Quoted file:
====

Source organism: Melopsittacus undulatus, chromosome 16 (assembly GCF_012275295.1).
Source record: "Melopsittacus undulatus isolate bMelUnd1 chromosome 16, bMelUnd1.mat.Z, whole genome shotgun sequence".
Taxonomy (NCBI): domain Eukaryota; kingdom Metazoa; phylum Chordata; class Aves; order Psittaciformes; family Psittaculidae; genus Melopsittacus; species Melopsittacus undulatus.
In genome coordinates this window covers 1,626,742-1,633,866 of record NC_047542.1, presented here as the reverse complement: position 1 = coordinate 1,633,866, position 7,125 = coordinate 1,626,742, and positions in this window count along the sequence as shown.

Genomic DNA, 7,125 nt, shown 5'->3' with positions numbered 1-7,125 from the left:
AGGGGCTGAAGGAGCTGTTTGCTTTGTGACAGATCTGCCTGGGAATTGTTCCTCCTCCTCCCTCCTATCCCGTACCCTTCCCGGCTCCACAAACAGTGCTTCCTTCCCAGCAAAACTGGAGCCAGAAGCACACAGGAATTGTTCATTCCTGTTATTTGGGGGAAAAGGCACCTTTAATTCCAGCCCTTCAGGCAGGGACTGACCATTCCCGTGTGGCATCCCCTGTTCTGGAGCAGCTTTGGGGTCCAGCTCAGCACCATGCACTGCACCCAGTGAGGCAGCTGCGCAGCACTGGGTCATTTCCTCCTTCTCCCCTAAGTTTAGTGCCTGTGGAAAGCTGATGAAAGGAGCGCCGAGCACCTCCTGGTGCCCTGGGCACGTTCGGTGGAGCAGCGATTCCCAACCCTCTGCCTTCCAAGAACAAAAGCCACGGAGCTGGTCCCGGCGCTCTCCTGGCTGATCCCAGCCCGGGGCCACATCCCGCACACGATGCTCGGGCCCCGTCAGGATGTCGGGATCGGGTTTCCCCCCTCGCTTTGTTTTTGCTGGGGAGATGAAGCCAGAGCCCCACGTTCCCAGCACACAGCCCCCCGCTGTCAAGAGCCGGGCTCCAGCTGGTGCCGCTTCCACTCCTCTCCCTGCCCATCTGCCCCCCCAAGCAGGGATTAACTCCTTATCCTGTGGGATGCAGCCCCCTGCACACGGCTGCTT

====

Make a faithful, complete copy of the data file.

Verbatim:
Source organism: Melopsittacus undulatus, chromosome 16 (assembly GCF_012275295.1).
Source record: "Melopsittacus undulatus isolate bMelUnd1 chromosome 16, bMelUnd1.mat.Z, whole genome shotgun sequence".
Taxonomy (NCBI): domain Eukaryota; kingdom Metazoa; phylum Chordata; class Aves; order Psittaciformes; family Psittaculidae; genus Melopsittacus; species Melopsittacus undulatus.
In genome coordinates this window covers 1,626,742-1,633,866 of record NC_047542.1, presented here as the reverse complement: position 1 = coordinate 1,633,866, position 7,125 = coordinate 1,626,742, and positions in this window count along the sequence as shown.

Genomic DNA, 7,125 nt, shown 5'->3' with positions numbered 1-7,125 from the left:
AGGGGCTGAAGGAGCTGTTTGCTTTGTGACAGATCTGCCTGGGAATTGTTCCTCCTCCTCCCTCCTATCCCGTACCCTTCCCGGCTCCACAAACAGTGCTTCCTTCCCAGCAAAACTGGAGCCAGAAGCACACAGGAATTGTTCATTCCTGTTATTTGGGGGAAAAGGCACCTTTAATTCCAGCCCTTCAGGCAGGGACTGACCATTCCCGTGTGGCATCCCCTGTTCTGGAGCAGCTTTGGGGTCCAGCTCAGCACCATGCACTGCACCCAGTGAGGCAGCTGCGCAGCACTGGGTCATTTCCTCCTTCTCCCCTAAGTTTAGTGCCTGTGGAAAGCTGATGAAAGGAGCGCCGAGCACCTCCTGGTGCCCTGGGCACGTTCGGTGGAGCAGCGATTCCCAACCCTCTGCCTTCCAAGAACAAAAGCCACGGAGCTGGTCCCGGCGCTCTCCTGGCTGATCCCAGCCCGGGGCCACATCCCGCACACGATGCTCGGGCCCCGTCAGGATGTCGGGATCGGGTTTCCCCCCTCGCTTTGTTTTTGCTGGGGAGATGAAGCCAGAGCCCCACGTTCCCAGCACACAGCCCCCCGCTGTCAAGAGCCGGGCTCCAGCTGGTGCCGCTTCCACTCCTCTCCCTGCCCATCTGCCCCCCCAAGCAGGGATTAACTCCTTATCCTGTGGGATGCAGCCCCCTGCACACGGCTGCTT